We may be in for some further profit-taking and month end book squaring this afternoon. Crude oil is lower and the US dollar firmer, both of which should weigh on sentiment a little.
A cooler outlook is on the cards for most of the Midwest with some welcome an needed rain in the forecast too. That will come too late to help some crops, but should aid late filling corn and pod-setting beans.
There is talk of early corn harvesting in Illinois throwing up better yields than anticipated.
The parched US Plains should also see some much needed rains which may aid winter wheat planting. That may also encourage some selling ahead of a long three day weekend.
Other than that fresh news is extremely thin on the ground today. Early calls for this afternoon's CBOT session: corn and beans 3-5 cents lower, wheat down 2-4 cents.
31/08/11 -- The Russian railway authority that put a temporary ban on transporting grain into the Black Sea port of Novorossiisk says that it will take a further 5-6 days to clear the backlog.
The Russian Minister of Agriculture now says that grain production there this season will exceed 90 MMT, without giving a specific figure. I told you that the sums didn't add up.
The dollar is firmer after the release of the minutes of the Fed's last meeting reveal that some of the Federal Open Market Committee were in favour of further QE.
The euro is higher on suggestions that the German Cabinet has approved plans to expanding the eurozone's rescue fund's powers and increasing its lending.
Libya has bought two cargoes of French wheat after the garlic-munchers un-froze some Libyan assets and handed them over to their National Transition Council.
31/08/11 -- Barley's spectacular fall from grace in the past couple of years means that just about every major producing nation has seen double digit percentage falls in output this year when compared to 2009/10.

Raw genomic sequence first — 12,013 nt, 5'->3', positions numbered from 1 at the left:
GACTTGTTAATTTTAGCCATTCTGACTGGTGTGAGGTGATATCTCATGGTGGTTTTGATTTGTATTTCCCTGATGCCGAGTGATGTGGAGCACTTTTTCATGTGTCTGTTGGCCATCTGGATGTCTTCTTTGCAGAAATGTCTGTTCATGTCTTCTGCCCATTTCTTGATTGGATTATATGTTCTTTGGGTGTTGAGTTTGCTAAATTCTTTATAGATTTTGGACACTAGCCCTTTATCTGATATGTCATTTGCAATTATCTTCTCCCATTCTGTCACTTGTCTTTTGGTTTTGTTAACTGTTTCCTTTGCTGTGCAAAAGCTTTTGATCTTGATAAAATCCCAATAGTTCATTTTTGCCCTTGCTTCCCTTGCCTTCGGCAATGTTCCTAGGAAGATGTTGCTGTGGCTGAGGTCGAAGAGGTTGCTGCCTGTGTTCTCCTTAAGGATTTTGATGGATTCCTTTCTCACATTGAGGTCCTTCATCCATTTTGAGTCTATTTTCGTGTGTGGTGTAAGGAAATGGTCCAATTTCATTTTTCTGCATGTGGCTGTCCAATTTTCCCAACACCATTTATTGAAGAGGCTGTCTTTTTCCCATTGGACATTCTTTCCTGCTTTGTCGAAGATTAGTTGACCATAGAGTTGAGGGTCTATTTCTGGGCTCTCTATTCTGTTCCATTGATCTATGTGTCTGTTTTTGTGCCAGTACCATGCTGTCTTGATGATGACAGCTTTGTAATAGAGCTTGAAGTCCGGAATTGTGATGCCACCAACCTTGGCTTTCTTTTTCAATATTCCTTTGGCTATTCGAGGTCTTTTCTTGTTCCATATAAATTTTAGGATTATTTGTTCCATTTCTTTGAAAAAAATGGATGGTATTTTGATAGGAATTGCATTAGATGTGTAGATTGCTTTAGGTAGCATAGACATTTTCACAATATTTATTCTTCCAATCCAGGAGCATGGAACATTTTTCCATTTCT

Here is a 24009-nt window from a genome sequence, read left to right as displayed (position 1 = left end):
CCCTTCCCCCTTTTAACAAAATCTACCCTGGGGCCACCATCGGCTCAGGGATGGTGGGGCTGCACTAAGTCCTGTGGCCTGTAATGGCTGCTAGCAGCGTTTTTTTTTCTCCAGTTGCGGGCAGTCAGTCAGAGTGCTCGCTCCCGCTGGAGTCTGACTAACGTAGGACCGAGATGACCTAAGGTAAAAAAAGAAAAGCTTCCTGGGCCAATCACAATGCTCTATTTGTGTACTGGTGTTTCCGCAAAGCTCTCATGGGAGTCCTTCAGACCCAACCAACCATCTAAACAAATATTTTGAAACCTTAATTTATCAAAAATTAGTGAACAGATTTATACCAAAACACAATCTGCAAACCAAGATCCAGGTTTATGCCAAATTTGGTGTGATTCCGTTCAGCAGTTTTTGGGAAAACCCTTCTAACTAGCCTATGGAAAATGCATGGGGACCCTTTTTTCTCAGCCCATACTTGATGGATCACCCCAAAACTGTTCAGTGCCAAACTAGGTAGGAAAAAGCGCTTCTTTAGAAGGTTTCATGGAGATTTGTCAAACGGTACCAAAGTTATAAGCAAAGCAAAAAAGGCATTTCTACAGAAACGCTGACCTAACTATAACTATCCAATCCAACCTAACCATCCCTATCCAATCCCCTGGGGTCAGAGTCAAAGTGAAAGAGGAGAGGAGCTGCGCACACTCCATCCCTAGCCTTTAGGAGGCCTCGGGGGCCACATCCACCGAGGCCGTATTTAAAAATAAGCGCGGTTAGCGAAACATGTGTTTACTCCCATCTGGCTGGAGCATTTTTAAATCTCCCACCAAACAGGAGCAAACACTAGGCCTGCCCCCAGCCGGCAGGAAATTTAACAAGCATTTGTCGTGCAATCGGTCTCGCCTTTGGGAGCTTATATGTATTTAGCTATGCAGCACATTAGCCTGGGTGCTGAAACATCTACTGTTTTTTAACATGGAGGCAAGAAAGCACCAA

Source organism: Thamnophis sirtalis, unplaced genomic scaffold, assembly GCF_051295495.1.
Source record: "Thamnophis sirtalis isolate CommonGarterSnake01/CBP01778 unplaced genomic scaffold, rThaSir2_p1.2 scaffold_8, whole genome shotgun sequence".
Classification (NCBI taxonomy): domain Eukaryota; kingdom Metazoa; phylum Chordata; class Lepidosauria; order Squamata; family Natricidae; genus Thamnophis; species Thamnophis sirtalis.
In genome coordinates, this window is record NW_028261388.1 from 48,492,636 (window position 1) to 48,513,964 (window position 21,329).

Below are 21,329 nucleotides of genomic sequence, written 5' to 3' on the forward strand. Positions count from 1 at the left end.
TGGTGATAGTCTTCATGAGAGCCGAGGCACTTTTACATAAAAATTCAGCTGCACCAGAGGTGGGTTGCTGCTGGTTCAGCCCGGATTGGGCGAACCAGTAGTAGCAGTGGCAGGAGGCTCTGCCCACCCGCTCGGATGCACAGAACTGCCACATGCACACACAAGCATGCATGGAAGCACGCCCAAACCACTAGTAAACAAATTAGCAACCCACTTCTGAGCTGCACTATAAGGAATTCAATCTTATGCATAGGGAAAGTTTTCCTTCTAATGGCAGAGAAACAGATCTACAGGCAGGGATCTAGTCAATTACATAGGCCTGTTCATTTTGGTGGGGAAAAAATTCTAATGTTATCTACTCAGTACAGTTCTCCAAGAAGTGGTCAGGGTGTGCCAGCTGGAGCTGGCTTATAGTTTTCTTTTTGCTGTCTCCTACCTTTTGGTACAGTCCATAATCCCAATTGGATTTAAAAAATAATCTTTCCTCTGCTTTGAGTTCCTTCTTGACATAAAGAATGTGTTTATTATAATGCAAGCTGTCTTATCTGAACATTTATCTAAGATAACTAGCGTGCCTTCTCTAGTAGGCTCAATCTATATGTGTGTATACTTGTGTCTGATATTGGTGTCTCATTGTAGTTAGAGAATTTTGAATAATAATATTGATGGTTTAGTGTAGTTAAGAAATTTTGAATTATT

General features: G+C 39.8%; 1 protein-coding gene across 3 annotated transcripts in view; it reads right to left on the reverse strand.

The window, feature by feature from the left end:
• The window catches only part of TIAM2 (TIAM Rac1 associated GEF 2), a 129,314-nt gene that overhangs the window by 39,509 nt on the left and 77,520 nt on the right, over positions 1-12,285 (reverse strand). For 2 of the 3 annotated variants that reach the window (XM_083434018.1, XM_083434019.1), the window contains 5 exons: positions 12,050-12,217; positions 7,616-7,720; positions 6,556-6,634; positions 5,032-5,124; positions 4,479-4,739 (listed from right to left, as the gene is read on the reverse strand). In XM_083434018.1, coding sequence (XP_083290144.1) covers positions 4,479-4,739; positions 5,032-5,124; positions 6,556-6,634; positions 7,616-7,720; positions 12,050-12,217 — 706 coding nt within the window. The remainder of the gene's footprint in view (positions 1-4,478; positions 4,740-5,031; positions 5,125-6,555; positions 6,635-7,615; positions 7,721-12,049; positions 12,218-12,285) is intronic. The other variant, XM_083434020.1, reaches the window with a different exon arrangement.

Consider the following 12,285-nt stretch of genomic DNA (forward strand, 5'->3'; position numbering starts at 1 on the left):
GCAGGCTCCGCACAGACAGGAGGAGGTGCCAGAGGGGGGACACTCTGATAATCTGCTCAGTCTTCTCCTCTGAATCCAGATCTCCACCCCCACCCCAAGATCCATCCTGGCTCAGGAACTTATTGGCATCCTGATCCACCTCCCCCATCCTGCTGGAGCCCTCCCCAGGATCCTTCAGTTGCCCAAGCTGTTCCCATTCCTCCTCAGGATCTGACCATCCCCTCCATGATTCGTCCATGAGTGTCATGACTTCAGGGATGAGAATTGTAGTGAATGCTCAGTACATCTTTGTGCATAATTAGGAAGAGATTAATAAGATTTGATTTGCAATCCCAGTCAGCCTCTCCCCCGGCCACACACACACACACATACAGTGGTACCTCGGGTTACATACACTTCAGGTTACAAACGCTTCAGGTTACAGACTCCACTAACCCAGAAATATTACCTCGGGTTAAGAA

Using the USDA's latest figures here's how production this year compares with that of two seasons ago:
In the US -26%, Russia -13%, the EU-27 -17% (incl France -35%, Germany -28% and the UK -25%), Ukraine -28% & Canada -14%. Production in Turkey has remained flat. Only Australia and Argentina have seen growth (+14% and +121%), with the latter coming from a very low reference point of just 1.4 MMT.
30/08/11 -- Soybeans: Sep 11 Soybeans closed at USD14.48 3/4, up 10 3/4 cents; Nov 12 Soybeans closed at USD13.79 3/4, up 8 3/4 cents; Sep 11 Soybean Meal closed at USD381.10, up USD1.90; Sep 11 Soybean Oil closed at 58.20, up 20 points. The entire market is almost universally bullish, which makes me suspicious. Funds bought 8,000 bean contracts on the day it is estimated, adding to recently established length. What happens if/when they get fed up/spooked by supporting the market at these levels? At the end of the day soybeans at USD14/bu aren't cheap. Don't get me wrong, I readily accept all the bullish arguments that are out there in the marketplace but the notion that there is virtually no downside potential is worrisome.
Corn: Sep 11 Corn closed at USD7.63 1/2, up 7 1/4 cents; Dec 11 Corn closed at USD7.75 1/4, up 5 1/4 cents. Despite trading lower overnight corn quickly turned positive, aided by fund money buying a further 9,000 contracts on the day. One widely quoted weather forecaster appears to be predicting an early frost this year, which grabbed media attention, despite WxRisk.com saying that the guy concerned has issued a frost scare at least four times since 2000 and none of them have so far materialised. Meanwhile, Agrimoney.com report US corn exports falling to an eight-year low this season.
Wheat: Sep 11 CBOT Wheat closed at USD7.50 1/4, down 7 cents; Sep 11 KCBT Wheat closed at USD8.67 1/2, down 6 1/2 cents; Sep 11 MGEX Wheat closed at USD9.41, down 7 1/4 cents. Private exporters announced the sale of 102,500 MT of HRW wheat to unknown, but apart from that bullish news was limited. Yemen bought Black Sea wheat over the weekend and Western Australia looks set for a wheat crop of around double last season's drought damaged output. Spillover support from corn helped wheat from falling too far however. Oklahoma and Kansas are forecast to get some rain this weekend ahead of winter wheat plantings.
30/08/11 -- EU grains finished mixed with Nov London wheat up GBP2.25/tonne at GBP174.00/tonne and Nov Paris wheat ending EUR3.25/tonne lower at EUR210.75/tonne.
London wheat was playing catch-up following gains in Chicago and Paris yesterday when the domestic market was closed for the Bank Holiday.
The Russian rail authority RZhD said that it had suspended transportation of grain to the major Black Sea port of Novorossiisk as the rail system into the port has become gridlocked. That could give EU wheat a bit of a window of opportunity against Russian wheat still priced USD15-20/tonne cheaper.